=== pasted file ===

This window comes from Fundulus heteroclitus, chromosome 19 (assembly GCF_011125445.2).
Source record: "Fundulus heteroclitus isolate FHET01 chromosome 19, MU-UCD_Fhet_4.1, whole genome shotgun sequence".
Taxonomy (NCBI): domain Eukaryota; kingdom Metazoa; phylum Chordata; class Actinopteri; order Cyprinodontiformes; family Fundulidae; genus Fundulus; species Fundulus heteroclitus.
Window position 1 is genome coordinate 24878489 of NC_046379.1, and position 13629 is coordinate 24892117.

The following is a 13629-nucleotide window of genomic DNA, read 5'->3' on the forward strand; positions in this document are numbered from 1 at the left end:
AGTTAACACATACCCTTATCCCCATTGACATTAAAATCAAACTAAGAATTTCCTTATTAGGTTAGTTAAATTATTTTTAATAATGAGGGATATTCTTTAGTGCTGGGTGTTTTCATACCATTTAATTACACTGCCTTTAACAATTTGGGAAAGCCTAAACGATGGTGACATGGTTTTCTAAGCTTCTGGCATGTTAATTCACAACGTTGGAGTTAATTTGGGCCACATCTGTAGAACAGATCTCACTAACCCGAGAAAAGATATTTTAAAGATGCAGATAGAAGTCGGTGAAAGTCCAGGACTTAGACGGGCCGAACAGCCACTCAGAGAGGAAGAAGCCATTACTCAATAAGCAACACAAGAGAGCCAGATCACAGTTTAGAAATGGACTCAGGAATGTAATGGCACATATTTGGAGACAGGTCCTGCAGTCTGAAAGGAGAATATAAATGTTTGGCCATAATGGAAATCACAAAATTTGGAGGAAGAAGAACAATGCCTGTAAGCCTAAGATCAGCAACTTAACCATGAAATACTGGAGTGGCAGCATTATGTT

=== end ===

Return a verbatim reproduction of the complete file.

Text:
This window comes from Fundulus heteroclitus, chromosome 19 (assembly GCF_011125445.2).
Source record: "Fundulus heteroclitus isolate FHET01 chromosome 19, MU-UCD_Fhet_4.1, whole genome shotgun sequence".
Taxonomy (NCBI): domain Eukaryota; kingdom Metazoa; phylum Chordata; class Actinopteri; order Cyprinodontiformes; family Fundulidae; genus Fundulus; species Fundulus heteroclitus.
Window position 1 is genome coordinate 24878489 of NC_046379.1, and position 13629 is coordinate 24892117.

The following is a 13629-nucleotide window of genomic DNA, read 5'->3' on the forward strand; positions in this document are numbered from 1 at the left end:
AGTTAACACATACCCTTATCCCCATTGACATTAAAATCAAACTAAGAATTTCCTTATTAGGTTAGTTAAATTATTTTTAATAATGAGGGATATTCTTTAGTGCTGGGTGTTTTCATACCATTTAATTACACTGCCTTTAACAATTTGGGAAAGCCTAAACGATGGTGACATGGTTTTCTAAGCTTCTGGCATGTTAATTCACAACGTTGGAGTTAATTTGGGCCACATCTGTAGAACAGATCTCACTAACCCGAGAAAAGATATTTTAAAGATGCAGATAGAAGTCGGTGAAAGTCCAGGACTTAGACGGGCCGAACAGCCACTCAGAGAGGAAGAAGCCATTACTCAATAAGCAACACAAGAGAGCCAGATCACAGTTTAGAAATGGACTCAGGAATGTAATGGCACATATTTGGAGACAGGTCCTGCAGTCTGAAAGGAGAATATAAATGTTTGGCCATAATGGAAATCACAAAATTTGGAGGAAGAAGAACAATGCCTGTAAGCCTAAGATCAGCAACTTAACCATGAAATACTGGAGTGGCAGCATTATGTT